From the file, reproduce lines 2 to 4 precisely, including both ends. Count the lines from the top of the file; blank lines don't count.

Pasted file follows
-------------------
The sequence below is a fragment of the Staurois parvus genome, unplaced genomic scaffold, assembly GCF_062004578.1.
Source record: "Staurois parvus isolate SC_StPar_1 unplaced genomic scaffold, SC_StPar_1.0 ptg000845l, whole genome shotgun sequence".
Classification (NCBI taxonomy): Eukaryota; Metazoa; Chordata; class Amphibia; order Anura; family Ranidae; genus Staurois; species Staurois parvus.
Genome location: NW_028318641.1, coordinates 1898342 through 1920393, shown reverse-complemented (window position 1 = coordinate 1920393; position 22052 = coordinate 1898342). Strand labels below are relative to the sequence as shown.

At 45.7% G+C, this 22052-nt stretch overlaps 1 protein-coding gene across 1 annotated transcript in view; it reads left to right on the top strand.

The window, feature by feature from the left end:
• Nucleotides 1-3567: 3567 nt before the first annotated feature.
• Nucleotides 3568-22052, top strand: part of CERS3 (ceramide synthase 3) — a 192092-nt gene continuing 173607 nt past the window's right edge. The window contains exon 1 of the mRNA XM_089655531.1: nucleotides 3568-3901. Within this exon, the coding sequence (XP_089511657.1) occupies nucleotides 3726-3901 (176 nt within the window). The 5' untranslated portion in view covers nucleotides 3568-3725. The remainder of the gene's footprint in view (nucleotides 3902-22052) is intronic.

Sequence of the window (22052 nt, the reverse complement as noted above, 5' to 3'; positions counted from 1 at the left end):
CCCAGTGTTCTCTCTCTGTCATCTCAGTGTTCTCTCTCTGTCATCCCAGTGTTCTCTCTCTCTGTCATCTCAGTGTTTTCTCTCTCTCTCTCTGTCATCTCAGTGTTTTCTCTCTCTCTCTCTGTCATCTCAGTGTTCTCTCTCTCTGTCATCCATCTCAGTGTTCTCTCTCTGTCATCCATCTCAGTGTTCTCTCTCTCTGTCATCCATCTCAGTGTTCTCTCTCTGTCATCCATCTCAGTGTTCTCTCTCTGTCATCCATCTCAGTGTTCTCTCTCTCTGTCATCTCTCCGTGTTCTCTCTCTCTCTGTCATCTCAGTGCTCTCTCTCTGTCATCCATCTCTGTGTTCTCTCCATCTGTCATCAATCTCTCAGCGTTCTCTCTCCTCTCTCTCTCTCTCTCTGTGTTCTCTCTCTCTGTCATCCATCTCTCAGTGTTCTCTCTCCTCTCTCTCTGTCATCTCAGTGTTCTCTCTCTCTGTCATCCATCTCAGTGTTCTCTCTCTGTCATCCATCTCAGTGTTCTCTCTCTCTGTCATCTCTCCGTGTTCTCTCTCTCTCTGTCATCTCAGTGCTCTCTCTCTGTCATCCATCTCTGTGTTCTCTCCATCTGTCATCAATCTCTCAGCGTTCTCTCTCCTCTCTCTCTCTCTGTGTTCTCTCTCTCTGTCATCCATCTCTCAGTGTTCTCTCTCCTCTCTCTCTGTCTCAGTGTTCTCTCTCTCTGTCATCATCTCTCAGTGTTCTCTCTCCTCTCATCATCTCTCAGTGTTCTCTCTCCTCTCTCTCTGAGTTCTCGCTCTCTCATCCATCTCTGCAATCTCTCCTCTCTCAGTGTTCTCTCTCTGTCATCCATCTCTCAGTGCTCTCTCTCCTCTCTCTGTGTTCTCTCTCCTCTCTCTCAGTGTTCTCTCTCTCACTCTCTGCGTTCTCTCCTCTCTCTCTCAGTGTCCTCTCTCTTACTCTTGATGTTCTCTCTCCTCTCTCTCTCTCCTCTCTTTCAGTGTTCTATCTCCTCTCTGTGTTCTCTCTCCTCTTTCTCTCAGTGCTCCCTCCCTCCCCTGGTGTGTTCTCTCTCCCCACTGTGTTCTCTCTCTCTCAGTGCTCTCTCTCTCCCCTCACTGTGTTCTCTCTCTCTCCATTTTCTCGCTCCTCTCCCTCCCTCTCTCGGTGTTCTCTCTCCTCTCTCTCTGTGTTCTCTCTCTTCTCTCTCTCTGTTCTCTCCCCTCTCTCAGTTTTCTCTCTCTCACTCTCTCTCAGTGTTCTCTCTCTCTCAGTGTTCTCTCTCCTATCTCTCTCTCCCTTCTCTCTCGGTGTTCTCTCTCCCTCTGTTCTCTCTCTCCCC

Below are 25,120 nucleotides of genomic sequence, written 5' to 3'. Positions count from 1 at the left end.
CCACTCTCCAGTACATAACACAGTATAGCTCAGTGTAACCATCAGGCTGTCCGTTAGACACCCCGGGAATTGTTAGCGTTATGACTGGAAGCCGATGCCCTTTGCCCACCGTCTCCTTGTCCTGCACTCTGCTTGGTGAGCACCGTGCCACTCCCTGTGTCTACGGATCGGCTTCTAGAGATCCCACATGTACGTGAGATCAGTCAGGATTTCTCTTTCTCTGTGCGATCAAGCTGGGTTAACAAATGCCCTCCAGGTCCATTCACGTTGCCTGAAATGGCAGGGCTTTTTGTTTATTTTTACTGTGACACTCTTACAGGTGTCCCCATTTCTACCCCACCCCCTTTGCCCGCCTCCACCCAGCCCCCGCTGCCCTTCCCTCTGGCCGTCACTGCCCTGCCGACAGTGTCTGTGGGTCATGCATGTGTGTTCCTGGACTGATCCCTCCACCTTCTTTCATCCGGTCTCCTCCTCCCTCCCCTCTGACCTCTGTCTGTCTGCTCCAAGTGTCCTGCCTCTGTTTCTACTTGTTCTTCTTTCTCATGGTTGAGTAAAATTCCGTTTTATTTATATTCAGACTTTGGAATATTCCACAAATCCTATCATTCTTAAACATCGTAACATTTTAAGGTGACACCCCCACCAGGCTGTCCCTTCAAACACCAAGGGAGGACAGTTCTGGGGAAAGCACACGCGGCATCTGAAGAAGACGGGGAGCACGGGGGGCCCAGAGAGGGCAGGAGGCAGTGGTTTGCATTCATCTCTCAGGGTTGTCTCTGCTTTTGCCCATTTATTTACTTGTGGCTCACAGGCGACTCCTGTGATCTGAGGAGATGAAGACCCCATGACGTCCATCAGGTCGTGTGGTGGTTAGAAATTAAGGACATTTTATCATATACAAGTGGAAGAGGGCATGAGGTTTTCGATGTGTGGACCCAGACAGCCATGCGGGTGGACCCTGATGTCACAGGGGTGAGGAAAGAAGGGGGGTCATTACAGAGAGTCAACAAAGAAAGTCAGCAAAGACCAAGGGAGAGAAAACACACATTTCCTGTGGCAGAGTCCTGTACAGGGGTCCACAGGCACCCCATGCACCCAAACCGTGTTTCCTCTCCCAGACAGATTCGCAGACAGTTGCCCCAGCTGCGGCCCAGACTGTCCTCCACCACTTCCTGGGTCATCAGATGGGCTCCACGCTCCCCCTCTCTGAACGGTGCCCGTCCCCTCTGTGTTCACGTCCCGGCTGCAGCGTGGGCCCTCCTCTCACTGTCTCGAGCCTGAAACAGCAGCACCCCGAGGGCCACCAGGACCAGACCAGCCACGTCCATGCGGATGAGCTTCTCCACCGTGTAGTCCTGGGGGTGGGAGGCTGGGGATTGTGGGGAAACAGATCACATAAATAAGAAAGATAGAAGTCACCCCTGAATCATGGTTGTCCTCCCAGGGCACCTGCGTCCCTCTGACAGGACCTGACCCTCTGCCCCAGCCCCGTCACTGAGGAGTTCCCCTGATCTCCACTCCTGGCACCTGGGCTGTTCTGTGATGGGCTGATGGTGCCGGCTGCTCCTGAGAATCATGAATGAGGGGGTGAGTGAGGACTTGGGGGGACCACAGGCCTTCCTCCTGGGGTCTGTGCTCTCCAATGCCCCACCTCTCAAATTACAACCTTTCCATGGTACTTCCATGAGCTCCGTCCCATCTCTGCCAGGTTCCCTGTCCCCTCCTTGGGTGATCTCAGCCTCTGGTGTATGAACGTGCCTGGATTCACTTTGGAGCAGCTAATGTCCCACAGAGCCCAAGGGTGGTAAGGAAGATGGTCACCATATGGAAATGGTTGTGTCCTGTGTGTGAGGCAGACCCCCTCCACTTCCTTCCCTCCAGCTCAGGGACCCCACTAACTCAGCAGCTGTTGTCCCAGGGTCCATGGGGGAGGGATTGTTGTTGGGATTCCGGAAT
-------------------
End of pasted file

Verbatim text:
Source record: "Staurois parvus isolate SC_StPar_1 unplaced genomic scaffold, SC_StPar_1.0 ptg000845l, whole genome shotgun sequence".
Classification (NCBI taxonomy): Eukaryota; Metazoa; Chordata; class Amphibia; order Anura; family Ranidae; genus Staurois; species Staurois parvus.
Genome location: NW_028318641.1, coordinates 1898342 through 1920393, shown reverse-complemented (window position 1 = coordinate 1920393; position 22052 = coordinate 1898342). Strand labels below are relative to the sequence as shown.